Trial and error is particularly the case with shapes(numbers /letters/etc) as you end up with different timings halted or marking time waiting for all to be in position and maybe even moving off again at different times - makes it a nightmare swapping people in and out for different positions. Personally, a mark time and all halt together looks more impressive.

There are tricks to dynamic displays a bit like how the red arrows work. Marks, reference points, using peripheral vision, amending movements (I.e. Stepping slightly short or out to create/close space - such as for crossovers - and cutting or adding a check pace in favour of a one or two step mark time which is subtle enough with practice to not attract attention…the key is the movement ends at the right time, ending the right way and a fully correct move is a bonus at this level)

Another would be distinct and consistent music tracks for each display or section of a display - don’t change the music once you start working on a certain routine because with practice (and planning) elements become tied to certain beats/riff changes, etc and good song selection and planning “relevant” moves adds to the polish.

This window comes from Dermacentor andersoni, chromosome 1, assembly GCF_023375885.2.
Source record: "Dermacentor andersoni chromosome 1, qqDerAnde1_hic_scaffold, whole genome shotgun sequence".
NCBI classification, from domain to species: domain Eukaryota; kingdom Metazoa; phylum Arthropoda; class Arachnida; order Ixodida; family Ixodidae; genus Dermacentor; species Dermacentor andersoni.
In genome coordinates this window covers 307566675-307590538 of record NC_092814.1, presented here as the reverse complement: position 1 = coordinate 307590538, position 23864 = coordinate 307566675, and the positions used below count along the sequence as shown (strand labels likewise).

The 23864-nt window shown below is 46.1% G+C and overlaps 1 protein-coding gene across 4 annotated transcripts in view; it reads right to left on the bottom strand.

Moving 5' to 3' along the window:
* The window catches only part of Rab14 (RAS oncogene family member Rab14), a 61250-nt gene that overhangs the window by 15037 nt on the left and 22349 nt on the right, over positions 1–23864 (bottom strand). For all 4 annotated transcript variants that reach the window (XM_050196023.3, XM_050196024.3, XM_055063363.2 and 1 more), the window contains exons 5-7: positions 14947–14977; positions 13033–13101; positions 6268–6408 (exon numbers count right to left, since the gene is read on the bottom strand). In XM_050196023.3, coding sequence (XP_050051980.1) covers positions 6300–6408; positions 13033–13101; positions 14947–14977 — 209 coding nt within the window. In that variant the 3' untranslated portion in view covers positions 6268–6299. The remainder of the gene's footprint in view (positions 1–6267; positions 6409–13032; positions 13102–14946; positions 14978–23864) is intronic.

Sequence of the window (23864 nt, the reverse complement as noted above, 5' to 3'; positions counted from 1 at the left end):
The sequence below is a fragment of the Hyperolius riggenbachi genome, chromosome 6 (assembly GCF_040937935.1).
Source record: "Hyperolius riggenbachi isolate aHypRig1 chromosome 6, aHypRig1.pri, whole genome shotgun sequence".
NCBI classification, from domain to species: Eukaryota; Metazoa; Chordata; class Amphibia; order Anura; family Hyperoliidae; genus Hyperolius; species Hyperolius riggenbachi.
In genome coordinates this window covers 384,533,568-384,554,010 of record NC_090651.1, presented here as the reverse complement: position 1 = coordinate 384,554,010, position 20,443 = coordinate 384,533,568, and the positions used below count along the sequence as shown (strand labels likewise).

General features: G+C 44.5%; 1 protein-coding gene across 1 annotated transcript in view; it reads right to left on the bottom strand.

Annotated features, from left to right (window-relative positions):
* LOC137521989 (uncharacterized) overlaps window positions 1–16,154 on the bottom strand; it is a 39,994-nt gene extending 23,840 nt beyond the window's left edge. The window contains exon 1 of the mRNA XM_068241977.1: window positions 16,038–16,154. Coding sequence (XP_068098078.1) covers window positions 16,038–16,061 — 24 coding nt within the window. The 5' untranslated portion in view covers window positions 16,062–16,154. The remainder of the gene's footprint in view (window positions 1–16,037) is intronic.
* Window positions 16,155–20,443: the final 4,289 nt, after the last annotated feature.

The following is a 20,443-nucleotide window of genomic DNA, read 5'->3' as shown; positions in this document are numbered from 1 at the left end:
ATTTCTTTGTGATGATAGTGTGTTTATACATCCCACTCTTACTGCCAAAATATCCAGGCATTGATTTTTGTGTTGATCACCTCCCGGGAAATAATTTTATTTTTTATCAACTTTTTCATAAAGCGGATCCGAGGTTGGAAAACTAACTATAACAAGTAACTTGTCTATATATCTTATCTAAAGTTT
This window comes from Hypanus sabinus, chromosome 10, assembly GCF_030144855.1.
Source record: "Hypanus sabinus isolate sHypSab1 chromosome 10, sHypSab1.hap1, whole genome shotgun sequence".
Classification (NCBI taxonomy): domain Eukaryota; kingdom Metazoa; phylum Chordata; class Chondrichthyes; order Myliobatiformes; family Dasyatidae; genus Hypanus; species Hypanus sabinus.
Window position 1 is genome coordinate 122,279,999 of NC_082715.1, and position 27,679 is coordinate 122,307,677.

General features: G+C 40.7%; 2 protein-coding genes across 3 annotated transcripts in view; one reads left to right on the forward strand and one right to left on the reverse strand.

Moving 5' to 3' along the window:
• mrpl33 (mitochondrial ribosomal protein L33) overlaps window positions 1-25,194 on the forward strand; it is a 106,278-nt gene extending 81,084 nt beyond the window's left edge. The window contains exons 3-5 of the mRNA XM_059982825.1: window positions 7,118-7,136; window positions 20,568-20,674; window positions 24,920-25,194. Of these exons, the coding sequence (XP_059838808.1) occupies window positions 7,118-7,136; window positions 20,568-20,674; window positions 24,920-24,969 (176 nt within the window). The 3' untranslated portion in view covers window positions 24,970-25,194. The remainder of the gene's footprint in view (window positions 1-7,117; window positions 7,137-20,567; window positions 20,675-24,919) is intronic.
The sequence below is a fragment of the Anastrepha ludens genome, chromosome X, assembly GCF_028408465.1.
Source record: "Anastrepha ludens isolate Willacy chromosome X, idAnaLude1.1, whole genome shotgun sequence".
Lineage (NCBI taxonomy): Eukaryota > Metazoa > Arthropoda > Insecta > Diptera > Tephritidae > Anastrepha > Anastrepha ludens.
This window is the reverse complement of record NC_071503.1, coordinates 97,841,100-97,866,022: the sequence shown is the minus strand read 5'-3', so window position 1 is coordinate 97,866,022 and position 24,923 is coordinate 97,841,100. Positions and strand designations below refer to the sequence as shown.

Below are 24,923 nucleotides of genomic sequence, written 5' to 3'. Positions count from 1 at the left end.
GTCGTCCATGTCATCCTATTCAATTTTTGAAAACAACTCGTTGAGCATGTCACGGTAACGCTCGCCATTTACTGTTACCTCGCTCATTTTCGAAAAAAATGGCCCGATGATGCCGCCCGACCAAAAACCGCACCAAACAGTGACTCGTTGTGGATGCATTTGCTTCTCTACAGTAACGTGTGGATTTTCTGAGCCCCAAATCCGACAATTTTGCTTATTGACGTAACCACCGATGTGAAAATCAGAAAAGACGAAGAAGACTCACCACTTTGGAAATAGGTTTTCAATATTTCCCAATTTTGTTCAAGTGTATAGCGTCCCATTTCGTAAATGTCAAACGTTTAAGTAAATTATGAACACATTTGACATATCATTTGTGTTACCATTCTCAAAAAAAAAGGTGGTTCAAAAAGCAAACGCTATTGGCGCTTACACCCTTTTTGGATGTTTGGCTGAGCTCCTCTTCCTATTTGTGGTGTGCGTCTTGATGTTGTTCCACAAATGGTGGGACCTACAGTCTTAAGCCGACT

Building on the list of tricks, things like waiting to halt on the wrong foot or correct your step at the next turn maneuver if you fall out step looks better than skipping along screwing up a change step.

When you get there, making or finding mixes and medleys are a great way of keeping routines fresh and interesting to spectators and signalling a change in the routine’s style.

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Oh, and always repeat from the beginning, so…

Explain moves 1-6, practice 1-6

Explain moves 7-12, practice 1-12

Explain moves 13-18, practice 1-18.

…and so on. Although, maybe smaller chunks.

When adding moves, it’s fine to have someone calling them out like a coach or vocal conductor the first couple of runs.

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Shameless plug but I was so proud of my team at nationals in 2019 first ever for the wing in continuity. Wasnt perfect and nerves got to them but scored a solid 2nd! If most of them are still about its a solid foundation to build upon… This was 5 weeks practice. Ideally could of been more but it is what it is